The more I read about MK-Ultra, the more twisted the whole effort seemed. The CIA secretly dosed hundreds of people with LSD – just to see what would happen to them. Friends, family, other CIA agents…everyone was fair game. The agency even set up a drug rehab program in the South where they gave out free heroin to junkies if they would agree to participate in their LSD experiments, and attracted some very famous contemporary jazz musicians in the process. The CIA director even covertly gave his son LSD on multiple occasions and the kid ended up being committed for a time to an institution.

There are more wild and weird facts about MK-Ultra in the book, almost all of them true, including the tragic story of Dr. Frank Olson, another associate who was surreptitiously dosed with LSD and ended up mysteriously falling out a window from a New York skyscraper – oh, while a CIA agent just happened to be in the room.

All of the dirty details about MK-Ultra were, of course, meant to stay secret. As a matter of fact, the CIA tried to get rid of any evidence that the program ever existed. In 1973, when Watergate fever ravaged Washington D.C. and government mistrust was at an all-time high, the CIA frantically destroyed all of the MK-Ultra files in case Congress came after them. And Congress did – holding hearings on the program in 1975, where direct participants testified. In 1977, 20,000 MK-Ultra documents were found to have survived the CIA purge, but only a small portion of those have been declassified.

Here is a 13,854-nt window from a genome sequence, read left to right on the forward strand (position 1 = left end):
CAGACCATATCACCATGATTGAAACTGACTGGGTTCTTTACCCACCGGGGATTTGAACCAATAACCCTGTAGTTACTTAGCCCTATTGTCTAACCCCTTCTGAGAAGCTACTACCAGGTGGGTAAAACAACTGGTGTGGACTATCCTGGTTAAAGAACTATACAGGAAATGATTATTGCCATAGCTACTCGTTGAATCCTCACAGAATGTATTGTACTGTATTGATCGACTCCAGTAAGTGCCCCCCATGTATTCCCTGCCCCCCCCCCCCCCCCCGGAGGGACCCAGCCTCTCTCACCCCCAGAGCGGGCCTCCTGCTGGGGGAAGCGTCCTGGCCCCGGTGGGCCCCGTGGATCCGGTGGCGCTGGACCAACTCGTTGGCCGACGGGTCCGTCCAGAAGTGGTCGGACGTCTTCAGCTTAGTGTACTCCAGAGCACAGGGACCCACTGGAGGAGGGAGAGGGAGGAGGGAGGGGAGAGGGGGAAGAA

Despite all the damage done, MK-Ultra is still an almost-forgotten footnote in our country’s history, even though a top secret agency was running amok and messing with innocent people’s brain chemistry at will.

As they say, you can’t make this shit up – and fortunately, I didn’t have to.

Tomorrow…the dirty truth about comic books!

back cover top

The Secret History of Blue Fire, Part 1

(The first in a series of posts about the inspiration and the history behind BLUE FIRE, my new mystery novel, which will be available on Amazon at a special New Release Price – 99 cents – from April 8th through April 15th)

As I write these words, it hasn’t even been a year since I decided to write my first novel. That happened on Memorial Day weekend, 2015 (for more details on that epiphany, read this post from last year).

Now, I’m releasing my second one. I hadn’t anticipated completing another one so soon – especially one that’s about a hundred pages longer than the first. But when you’re inspired…

And boy, was I inspired.

In the next few days, I’m going to be writing more about that inspiration. About the ideas and the history that made me have to write this damn book…in spite of my regular ghostwriting work and my lovely wife telling me I was crazy to try and do a second novel so soon after the first one. The problem was, as with the first book, Dark Sky, I couldn’t help it. I was flooded with characters, plot complications and the overwhelming desire to do a bigger, deeper and richer book than the first – and I had to get it all out on paper. Well, on the computer anyway.

This isn’t to say that I was unhappy with Dark Sky.  Far from it. The feedback from friends and family was fantastic and so were most of the reviews posted on Amazon. But still, it was the first novel I had attempted in thirty years or so and the first time I had really attempted the mystery-thriller genre. I knew I could do even better with the second one.

Of course, whether I did or not is up to the ultimate judgment of readers. And there’s some controversial stuff in this one. And there’s a different tone, particularly in the closing chapters. This time around, I took more chances – and I hope they paid off.

In any event, I hope you’ll come back to this here blog space over the next four days to find out just what went into Blue Fire – and why I’m a little bit nervous about how people will react to it.